Why would a company choose to use an ingredient that might fall within this legally uncertain penumbra? It could be a question of company culture, Sapsin said.
“The question comes down in my view to the degree of risk that the manufacturer is prepared to take. I think in the current environment, which is generally pro enforcement, the safer course of action would be to submit the NDI for the synthetic,” Sapsin said.
In the case of astaxanthin, the question expands beyond the issue of treading on someone else’s NDI toes to include straight adulteration. As demand for astaxanthin has risen, suppliers, mainly in China, started flooding the market with offerings that contained naturally-derived astaxanthin and synthesized versions of the ingredient. The synthesized versions are meant for the aquaculture market, where they provide the red color in the flesh of farmed salmon and trout. While safe and approved for this use, these ingredients are not meant for or approved for direct human consumption as a dietary ingredient.
Astaxanthin in its natural form is derived from the algae species Haematococcus pluvialis, and responsible suppliers such as Valensa, Cyanotech, Fuji and Algatechnologies all have submitted NDI notifications on their ingredients.
“When we looked at the samples we had received from China it was obviously a mixture of natural astaxanthin and astaxanthin from the salmon feed industry,” said Rudi Moerck, PhD, CEO of Valensa. “You cannot tell the difference other than if you take the time to find out what the optical isomers are.”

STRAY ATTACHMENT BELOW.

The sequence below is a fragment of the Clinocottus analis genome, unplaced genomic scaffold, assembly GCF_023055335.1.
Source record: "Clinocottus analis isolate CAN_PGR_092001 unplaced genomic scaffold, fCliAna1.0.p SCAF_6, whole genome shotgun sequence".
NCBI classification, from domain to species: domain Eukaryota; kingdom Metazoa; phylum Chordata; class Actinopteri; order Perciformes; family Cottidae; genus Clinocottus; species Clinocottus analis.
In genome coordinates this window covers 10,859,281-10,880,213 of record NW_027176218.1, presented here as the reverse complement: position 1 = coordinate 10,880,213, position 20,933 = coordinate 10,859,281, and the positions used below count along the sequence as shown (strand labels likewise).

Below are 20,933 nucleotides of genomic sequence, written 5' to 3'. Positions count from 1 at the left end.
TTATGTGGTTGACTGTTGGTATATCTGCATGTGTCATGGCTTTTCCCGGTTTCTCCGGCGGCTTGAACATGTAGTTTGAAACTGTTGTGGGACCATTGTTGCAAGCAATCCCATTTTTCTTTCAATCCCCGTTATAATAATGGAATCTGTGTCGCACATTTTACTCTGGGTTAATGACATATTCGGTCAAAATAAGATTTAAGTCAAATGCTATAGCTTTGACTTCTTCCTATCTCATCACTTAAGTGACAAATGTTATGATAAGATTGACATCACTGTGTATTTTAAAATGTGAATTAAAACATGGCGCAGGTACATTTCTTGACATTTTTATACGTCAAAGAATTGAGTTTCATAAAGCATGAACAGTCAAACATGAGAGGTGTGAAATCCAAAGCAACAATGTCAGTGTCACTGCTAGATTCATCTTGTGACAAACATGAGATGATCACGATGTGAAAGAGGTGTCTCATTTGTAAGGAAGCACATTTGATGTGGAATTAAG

“Knock-off versions should never be allowed without sufficient safety data and an NDI at minimum. They should really have GRAS before launching since this is a much more comprehensive safety review than an NDI,” said Bob Capelli, vice president of sales, marketing and materials management for Hawaii-based Cyanotech.
"If these shady operators are selling astaxanthin ingredients and promoting them as “identical” to astaxanthin sourced from Haematococcus pluvialis without having obtained an NDI, they are, in effect, selling adulterated and illegal products. They are in no way compliant with DSHEA," said Joe Kuncewitch, national sales manager for AstaReal, Inc.
(More on this adulteration issue in a separate article.)
A dietary ingredient, or not?
In the end, Moerck said that in his view the NDI draft guidance as it now stands would exclude any synthetic version of astaxanthin from qualifying as a dietary ingredient, so they couldn’t even get in the door with an NDI notification even if a company wanted to go that route. Other observers of the back-and-forth on the issue of the draft guidance as it relates to so-called synthetic botanicals aren’t so sure the issue is quite that set in stone. Yet the risk that FDA will reject the filing in this interregnum while the sticking points on the draft guidance are hammered out between FDA and industry stakeholders has to balanced against the risk of bringing to market a potentially noncompliant ingredient, Sapsin said.
“I don’t think that calculation is worth it. For me, tactically, I would rather have that fight (with FDA) sooner rather than later. I wouldn’t want to put my downstream customers in jeopardy,” he said.